In Clark County, the Fair often becomes the center of a lot of life in the summer, and to many people outside of 4-H, it tends to be their only glimpse of the program and what it can offer. However, in order to fully understand the role that 4-H plays on the youth of Clark County, you can learn much more by looking over the entire 4-H life of a single exemplary 4-Her.
Introducing Abby Schoessow, a high school junior in her 11th year at Clark County 4-H, having joined back when she was just in first grade. A member of the Romadka club, Abby has grown tremendously in her time as a 4-Her, in every sense of the word, allowing her to become a true role model for the rest of the county as she sets her sights on gaining experience beyond.
When Abby was a Cloverbud, she wasn’t anticipating that 4-H would play such a pivotal part in her life. Her perception of 4-H was that of just a “fun after-school event” to hang out with friends, with her best memory being the “very good snacks” at each meeting. Now, Abby has served at just about every possible officer level of Romadka club: going from secretary, to treasurer, to vice president, and all the way up to the highest office in the land! (Which, as we all know, is president of the Clark County 4-H Romadka club)
Abby credits this growth in leadership and involvement to her growth in confidence that 4-H has provided her. One way this confidence was brought out was through signing up for a number of public speaking contests (through some perhaps needed pressure from her mom, who now leads the Romadka club).
But where Abby truly found her spark, and her lane to shine was in the horse project. In the beginning when she first joined, she expectedly “didn’t know a whole bunch,” but after being able to get her own horse, and especially through the help of her trainer and mentor Brooke, her skills and confidence have soared. Now, she’s trying to be “the new Brooke,” giving helpful tips to all of the younger kids who ask, and proving to be a “huge asset to the horse project” while “really representing Clark County well” (in the words of her mom) by shining at the state horse show every September and providing presentations at Discovery Days.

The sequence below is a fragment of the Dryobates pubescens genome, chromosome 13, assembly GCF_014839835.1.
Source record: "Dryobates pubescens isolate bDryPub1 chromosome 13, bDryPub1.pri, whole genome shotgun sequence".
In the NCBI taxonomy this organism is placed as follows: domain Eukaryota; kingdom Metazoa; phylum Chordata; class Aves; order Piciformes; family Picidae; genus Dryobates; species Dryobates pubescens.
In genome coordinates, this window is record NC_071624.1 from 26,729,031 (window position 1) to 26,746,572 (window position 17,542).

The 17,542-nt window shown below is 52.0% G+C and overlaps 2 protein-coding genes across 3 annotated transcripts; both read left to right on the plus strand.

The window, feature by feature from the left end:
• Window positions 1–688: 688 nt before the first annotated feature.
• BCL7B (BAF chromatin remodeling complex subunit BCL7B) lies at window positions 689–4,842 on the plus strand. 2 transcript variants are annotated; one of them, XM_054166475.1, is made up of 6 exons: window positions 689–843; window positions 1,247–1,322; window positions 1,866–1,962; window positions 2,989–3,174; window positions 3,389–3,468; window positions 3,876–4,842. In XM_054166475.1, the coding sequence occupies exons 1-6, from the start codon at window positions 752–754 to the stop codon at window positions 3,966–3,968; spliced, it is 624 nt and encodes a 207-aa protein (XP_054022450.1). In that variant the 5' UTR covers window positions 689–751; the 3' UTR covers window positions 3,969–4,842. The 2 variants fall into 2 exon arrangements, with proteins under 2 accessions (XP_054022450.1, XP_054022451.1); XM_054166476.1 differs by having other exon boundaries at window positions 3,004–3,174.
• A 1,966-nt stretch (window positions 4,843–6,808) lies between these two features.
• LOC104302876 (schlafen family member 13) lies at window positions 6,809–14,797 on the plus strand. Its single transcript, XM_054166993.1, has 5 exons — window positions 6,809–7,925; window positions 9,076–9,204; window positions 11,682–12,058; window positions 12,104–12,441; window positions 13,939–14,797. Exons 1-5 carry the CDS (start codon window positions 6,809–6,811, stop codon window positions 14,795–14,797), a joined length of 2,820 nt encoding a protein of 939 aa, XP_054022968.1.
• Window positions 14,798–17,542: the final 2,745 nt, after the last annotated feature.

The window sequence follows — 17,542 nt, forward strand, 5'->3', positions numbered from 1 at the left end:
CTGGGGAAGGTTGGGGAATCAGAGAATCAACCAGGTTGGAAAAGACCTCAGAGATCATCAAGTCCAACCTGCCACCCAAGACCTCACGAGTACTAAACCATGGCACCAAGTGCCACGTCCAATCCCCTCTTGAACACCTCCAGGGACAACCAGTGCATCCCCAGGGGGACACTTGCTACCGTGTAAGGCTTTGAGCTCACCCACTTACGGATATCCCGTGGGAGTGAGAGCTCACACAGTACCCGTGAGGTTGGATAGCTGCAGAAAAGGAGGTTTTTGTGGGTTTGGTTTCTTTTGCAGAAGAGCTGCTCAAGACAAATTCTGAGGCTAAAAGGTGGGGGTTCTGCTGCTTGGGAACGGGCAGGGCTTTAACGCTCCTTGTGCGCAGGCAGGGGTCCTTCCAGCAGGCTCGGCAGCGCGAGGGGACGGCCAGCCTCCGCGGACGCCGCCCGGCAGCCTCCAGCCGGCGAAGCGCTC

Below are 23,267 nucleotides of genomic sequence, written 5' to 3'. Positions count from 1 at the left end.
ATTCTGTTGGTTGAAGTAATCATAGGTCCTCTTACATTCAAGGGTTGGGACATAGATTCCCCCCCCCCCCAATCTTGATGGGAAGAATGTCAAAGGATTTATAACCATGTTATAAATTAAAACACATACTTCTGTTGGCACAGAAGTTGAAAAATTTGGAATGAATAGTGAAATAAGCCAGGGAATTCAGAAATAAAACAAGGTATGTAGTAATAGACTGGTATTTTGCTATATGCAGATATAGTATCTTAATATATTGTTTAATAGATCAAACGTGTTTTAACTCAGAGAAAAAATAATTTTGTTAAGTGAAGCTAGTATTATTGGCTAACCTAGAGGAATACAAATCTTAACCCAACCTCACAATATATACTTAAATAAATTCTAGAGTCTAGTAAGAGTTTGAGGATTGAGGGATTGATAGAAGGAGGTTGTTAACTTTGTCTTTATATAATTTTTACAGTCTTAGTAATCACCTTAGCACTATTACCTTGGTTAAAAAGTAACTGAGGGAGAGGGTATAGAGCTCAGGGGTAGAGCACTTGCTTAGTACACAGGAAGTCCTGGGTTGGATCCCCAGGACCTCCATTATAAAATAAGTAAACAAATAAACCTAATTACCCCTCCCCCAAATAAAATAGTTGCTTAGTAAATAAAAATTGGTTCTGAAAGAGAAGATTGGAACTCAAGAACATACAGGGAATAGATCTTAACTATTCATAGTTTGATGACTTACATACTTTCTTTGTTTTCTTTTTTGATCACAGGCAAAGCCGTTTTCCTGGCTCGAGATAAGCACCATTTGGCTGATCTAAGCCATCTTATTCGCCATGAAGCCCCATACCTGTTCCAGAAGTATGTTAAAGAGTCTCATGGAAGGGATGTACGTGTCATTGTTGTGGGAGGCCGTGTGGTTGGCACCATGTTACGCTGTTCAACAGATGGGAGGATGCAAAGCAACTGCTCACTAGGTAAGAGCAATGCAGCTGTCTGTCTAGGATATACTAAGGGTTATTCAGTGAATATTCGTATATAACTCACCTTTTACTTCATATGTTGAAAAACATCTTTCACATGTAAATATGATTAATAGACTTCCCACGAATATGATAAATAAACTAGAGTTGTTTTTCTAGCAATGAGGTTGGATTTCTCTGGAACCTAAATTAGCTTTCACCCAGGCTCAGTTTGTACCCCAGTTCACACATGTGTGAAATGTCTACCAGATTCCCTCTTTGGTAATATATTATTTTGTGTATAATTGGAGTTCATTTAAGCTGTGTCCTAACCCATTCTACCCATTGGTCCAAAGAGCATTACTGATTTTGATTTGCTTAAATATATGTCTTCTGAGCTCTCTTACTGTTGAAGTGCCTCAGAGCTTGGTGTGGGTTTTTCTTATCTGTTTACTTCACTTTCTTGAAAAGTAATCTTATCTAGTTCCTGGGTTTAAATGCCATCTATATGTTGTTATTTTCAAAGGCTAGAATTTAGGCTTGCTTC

Stepping into that position of being a role model for the next generation of Clark County 4-Hers has been big for Abby, who said that a major part of what kept her going in 4-H through COVID was the chance to be someone that the younger kids could look up to, as Clark doesn’t have a lot of older youth to lead by example as Abby does.
Abby is in a unique position wherein the younger kids of Clark County actually want to be her. To add on yet another layer of allure, Abby was selected to be one of 14 youth in the Wisconsin 4-H International Programs travel abroad opportunity, where she will get the chance to represent Clark all the way out in Japan! Just hearing about the chance that Abby might be selected for the trip got other 4-Hers excited, and on her return she’ll have the chance to further spread the word about how 4-H can open up doors to experience the tremendous growing opportunity of surrounding one’s self by other cultures.
Abby’s 4-H career is a testament to how 4-H provides the opportunity for Wisconsin youth to truly grow, and to truly thrive. So the next time you meet a non-4-Her who thinks it’s just about the fair, use Abby as an example of its true potential. To quote her mom one final time: “The fair is a few days, your 4-H experience lasts a lifetime.”
Clark County 4-H is open to all youth in 5K through one year after high school. Find out about 4-H by calling the Clark County Extension office at (715) 743-5121 or request information at https://clark.extension.wisc.edu/4-h-youth-development/